The Acas Code of Practice, introduced in April 2009, sets out standard procedures for dealing with disciplinary issues in the workplace up to and including dismissal. The Acas disciplinary procedure seeks to ensure everyone is treated fairly and reasonably and in the same way in similar circumstances and in line with legislation.
The Acas disciplinary procedure sets out steps employers ‘should’ take when tackling misconduct and poor performance. The Acas disciplinary code explicitly excludes dismissal on the grounds of redundancy or the non-renewal of a fixed-term contract. But it is still not clear whether the non-renewal of a fixed-term contract due to poor performance or misconduct is covered.
The Acas disciplinary code replaced the more prescriptive statutory disciplinary procedures. Acas suggests parties ‘should’ rather than ‘must’ act in line with its code. While a dismissal is no longer automatically unfair if you or your employer do not follow the Acas Code of Practice, disciplinary related dismissals can result in an Employment Tribunal increasing or reducing compensation by 25% if either side has ‘unreasonably’ failed to follow the code.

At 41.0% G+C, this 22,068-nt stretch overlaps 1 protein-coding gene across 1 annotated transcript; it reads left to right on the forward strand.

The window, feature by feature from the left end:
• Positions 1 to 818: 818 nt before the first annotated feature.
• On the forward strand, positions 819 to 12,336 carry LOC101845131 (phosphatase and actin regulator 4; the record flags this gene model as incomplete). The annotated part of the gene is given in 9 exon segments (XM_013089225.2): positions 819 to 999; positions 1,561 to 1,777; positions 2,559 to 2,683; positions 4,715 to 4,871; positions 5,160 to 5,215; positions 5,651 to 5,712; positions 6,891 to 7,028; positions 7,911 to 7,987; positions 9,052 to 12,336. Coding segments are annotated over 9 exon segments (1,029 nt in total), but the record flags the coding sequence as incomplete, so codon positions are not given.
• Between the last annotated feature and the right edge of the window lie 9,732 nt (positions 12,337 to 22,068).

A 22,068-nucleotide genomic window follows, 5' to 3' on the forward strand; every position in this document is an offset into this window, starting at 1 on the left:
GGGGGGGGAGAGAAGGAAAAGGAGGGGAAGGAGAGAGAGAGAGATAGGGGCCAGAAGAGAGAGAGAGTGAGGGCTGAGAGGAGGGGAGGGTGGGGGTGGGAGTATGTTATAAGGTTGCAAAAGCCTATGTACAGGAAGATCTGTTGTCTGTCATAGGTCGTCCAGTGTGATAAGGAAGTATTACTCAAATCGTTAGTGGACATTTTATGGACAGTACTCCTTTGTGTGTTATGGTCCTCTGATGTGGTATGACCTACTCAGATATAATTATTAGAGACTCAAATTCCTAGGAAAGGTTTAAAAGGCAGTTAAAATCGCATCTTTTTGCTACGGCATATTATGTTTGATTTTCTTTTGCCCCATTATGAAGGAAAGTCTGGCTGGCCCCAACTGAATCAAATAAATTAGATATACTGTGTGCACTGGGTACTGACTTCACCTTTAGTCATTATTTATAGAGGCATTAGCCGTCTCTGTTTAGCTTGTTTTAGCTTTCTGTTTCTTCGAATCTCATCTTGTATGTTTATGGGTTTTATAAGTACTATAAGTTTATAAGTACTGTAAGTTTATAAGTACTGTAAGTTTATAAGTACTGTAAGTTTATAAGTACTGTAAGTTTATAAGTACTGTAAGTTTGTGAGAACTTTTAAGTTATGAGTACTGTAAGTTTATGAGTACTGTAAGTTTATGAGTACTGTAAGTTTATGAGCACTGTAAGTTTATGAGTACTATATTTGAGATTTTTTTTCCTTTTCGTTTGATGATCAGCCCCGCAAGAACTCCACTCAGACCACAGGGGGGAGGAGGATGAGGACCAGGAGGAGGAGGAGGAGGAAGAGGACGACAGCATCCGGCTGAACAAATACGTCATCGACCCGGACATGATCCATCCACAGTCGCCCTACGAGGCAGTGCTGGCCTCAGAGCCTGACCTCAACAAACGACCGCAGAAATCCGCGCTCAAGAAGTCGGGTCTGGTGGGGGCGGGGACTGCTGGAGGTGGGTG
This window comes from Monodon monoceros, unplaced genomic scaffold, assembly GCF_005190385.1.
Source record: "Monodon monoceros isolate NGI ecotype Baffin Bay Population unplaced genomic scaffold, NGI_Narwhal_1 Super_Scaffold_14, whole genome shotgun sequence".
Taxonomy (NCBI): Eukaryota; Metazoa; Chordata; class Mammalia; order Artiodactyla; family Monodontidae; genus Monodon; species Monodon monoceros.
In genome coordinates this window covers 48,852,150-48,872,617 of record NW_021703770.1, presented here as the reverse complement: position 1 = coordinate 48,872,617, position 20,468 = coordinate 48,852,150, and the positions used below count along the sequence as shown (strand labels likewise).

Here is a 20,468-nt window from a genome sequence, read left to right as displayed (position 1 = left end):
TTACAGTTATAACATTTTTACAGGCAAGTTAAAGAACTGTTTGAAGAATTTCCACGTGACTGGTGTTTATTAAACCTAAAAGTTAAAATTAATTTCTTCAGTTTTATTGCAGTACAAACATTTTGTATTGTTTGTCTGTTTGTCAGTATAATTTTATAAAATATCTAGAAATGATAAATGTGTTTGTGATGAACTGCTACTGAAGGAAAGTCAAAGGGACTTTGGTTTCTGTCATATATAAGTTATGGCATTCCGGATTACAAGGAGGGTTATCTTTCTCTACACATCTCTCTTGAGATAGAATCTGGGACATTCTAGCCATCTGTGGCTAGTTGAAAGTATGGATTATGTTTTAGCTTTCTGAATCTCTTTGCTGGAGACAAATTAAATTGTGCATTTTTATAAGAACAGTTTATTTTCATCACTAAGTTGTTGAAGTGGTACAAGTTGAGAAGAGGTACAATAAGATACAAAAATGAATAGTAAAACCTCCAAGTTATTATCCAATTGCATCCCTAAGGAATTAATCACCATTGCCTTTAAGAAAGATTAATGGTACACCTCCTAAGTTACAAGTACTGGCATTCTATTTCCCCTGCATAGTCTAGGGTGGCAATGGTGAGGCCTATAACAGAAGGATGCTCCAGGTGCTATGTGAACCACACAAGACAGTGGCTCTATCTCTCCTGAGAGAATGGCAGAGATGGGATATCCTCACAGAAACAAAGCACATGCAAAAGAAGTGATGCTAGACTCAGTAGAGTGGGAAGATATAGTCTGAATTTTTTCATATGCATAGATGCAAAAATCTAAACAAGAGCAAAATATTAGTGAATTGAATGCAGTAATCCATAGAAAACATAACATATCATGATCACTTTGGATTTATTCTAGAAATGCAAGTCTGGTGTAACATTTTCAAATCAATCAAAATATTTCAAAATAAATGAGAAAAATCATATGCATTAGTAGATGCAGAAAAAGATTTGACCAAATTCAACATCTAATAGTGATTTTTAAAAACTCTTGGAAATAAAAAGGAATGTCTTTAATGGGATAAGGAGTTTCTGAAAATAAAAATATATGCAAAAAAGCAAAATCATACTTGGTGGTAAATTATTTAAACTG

If you have been unfairly disciplined or dismissed – or are facing unfair disciplinary procedures − we can help by assessing your case, assisting with your appeal to either reduce the penalty or overturn the decision and, if necessary, advising on your prospects of succeeding in bringing a claim in the Tribunal. In some cases you may not have had expert legal advice to understand your rights and responsibilities and we will ensure you receive this in writing.
In cases where you are facing a dismissal for gross misconduct, preventing you from working in your profession, we may be able to represent you at your disciplinary hearing. Wherever possible we try to resolve matters without recourse to an Employment Tribunal. This would involve a settlement being made under the terms of a Settlement Agreement. However, if your case cannot be resolved in this way we can also represent you at an Employment Tribunal hearing.